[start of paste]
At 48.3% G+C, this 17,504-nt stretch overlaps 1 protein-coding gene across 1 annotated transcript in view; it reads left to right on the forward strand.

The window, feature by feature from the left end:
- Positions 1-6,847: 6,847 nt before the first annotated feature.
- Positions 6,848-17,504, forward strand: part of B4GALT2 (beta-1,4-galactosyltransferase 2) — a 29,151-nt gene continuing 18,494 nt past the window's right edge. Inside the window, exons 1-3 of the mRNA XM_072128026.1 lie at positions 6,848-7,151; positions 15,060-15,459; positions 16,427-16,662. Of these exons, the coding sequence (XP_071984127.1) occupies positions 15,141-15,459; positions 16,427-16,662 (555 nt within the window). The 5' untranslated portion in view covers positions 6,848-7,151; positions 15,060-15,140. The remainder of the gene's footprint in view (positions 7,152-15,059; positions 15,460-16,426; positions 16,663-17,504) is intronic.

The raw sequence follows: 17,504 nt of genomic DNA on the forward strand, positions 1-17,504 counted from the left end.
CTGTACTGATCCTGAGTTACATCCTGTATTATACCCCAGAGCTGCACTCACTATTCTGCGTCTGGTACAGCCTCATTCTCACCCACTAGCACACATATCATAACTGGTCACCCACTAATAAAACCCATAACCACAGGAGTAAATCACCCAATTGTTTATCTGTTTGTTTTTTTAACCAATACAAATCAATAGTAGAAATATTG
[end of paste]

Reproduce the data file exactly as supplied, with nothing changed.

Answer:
At 48.3% G+C, this 17,504-nt stretch overlaps 1 protein-coding gene across 1 annotated transcript in view; it reads left to right on the forward strand.

The window, feature by feature from the left end:
- Positions 1-6,847: 6,847 nt before the first annotated feature.
- Positions 6,848-17,504, forward strand: part of B4GALT2 (beta-1,4-galactosyltransferase 2) — a 29,151-nt gene continuing 18,494 nt past the window's right edge. Inside the window, exons 1-3 of the mRNA XM_072128026.1 lie at positions 6,848-7,151; positions 15,060-15,459; positions 16,427-16,662. Of these exons, the coding sequence (XP_071984127.1) occupies positions 15,141-15,459; positions 16,427-16,662 (555 nt within the window). The 5' untranslated portion in view covers positions 6,848-7,151; positions 15,060-15,140. The remainder of the gene's footprint in view (positions 7,152-15,059; positions 15,460-16,426; positions 16,663-17,504) is intronic.

The raw sequence follows: 17,504 nt of genomic DNA on the forward strand, positions 1-17,504 counted from the left end.
CTGTACTGATCCTGAGTTACATCCTGTATTATACCCCAGAGCTGCACTCACTATTCTGCGTCTGGTACAGCCTCATTCTCACCCACTAGCACACATATCATAACTGGTCACCCACTAATAAAACCCATAACCACAGGAGTAAATCACCCAATTGTTTATCTGTTTGTTTTTTTAACCAATACAAATCAATAGTAGAAATATTG